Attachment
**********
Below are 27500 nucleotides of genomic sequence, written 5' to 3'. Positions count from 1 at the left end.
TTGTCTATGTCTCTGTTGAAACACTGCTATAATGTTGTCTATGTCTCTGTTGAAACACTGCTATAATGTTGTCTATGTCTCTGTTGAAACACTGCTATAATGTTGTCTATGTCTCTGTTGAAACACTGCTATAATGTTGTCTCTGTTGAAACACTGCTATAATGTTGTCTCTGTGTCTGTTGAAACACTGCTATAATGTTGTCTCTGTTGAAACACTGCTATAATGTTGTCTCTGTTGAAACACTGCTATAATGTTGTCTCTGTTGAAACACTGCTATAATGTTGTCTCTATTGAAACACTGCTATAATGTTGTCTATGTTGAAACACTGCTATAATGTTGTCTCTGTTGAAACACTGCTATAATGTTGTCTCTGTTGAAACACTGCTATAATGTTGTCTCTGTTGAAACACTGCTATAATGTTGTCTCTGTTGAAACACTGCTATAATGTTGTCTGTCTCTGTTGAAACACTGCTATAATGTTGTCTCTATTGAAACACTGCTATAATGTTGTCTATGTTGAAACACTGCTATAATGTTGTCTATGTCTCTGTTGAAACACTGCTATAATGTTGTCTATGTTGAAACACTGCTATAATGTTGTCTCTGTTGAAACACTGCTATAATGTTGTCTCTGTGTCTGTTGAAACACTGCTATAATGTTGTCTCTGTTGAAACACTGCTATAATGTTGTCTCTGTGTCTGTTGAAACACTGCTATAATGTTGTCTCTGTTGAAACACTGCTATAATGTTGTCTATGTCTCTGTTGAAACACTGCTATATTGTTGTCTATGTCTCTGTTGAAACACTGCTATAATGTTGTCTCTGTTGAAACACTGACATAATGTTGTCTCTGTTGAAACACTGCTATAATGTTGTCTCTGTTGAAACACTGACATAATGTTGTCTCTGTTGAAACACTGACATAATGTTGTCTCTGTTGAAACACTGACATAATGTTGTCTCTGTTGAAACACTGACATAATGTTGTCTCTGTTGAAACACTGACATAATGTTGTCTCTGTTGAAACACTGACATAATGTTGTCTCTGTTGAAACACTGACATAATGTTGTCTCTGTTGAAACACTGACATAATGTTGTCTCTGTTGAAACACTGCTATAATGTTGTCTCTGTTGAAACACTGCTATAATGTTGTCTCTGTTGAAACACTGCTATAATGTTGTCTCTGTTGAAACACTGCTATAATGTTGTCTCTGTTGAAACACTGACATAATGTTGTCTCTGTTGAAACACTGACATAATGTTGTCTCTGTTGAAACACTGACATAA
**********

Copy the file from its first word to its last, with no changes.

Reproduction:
Below are 27500 nucleotides of genomic sequence, written 5' to 3'. Positions count from 1 at the left end.
TTGTCTATGTCTCTGTTGAAACACTGCTATAATGTTGTCTATGTCTCTGTTGAAACACTGCTATAATGTTGTCTATGTCTCTGTTGAAACACTGCTATAATGTTGTCTATGTCTCTGTTGAAACACTGCTATAATGTTGTCTCTGTTGAAACACTGCTATAATGTTGTCTCTGTGTCTGTTGAAACACTGCTATAATGTTGTCTCTGTTGAAACACTGCTATAATGTTGTCTCTGTTGAAACACTGCTATAATGTTGTCTCTGTTGAAACACTGCTATAATGTTGTCTCTATTGAAACACTGCTATAATGTTGTCTATGTTGAAACACTGCTATAATGTTGTCTCTGTTGAAACACTGCTATAATGTTGTCTCTGTTGAAACACTGCTATAATGTTGTCTCTGTTGAAACACTGCTATAATGTTGTCTCTGTTGAAACACTGCTATAATGTTGTCTGTCTCTGTTGAAACACTGCTATAATGTTGTCTCTATTGAAACACTGCTATAATGTTGTCTATGTTGAAACACTGCTATAATGTTGTCTATGTCTCTGTTGAAACACTGCTATAATGTTGTCTATGTTGAAACACTGCTATAATGTTGTCTCTGTTGAAACACTGCTATAATGTTGTCTCTGTGTCTGTTGAAACACTGCTATAATGTTGTCTCTGTTGAAACACTGCTATAATGTTGTCTCTGTGTCTGTTGAAACACTGCTATAATGTTGTCTCTGTTGAAACACTGCTATAATGTTGTCTATGTCTCTGTTGAAACACTGCTATATTGTTGTCTATGTCTCTGTTGAAACACTGCTATAATGTTGTCTCTGTTGAAACACTGACATAATGTTGTCTCTGTTGAAACACTGCTATAATGTTGTCTCTGTTGAAACACTGACATAATGTTGTCTCTGTTGAAACACTGACATAATGTTGTCTCTGTTGAAACACTGACATAATGTTGTCTCTGTTGAAACACTGACATAATGTTGTCTCTGTTGAAACACTGACATAATGTTGTCTCTGTTGAAACACTGACATAATGTTGTCTCTGTTGAAACACTGACATAATGTTGTCTCTGTTGAAACACTGACATAATGTTGTCTCTGTTGAAACACTGCTATAATGTTGTCTCTGTTGAAACACTGCTATAATGTTGTCTCTGTTGAAACACTGCTATAATGTTGTCTCTGTTGAAACACTGCTATAATGTTGTCTCTGTTGAAACACTGACATAATGTTGTCTCTGTTGAAACACTGACATAATGTTGTCTCTGTTGAAACACTGACATAA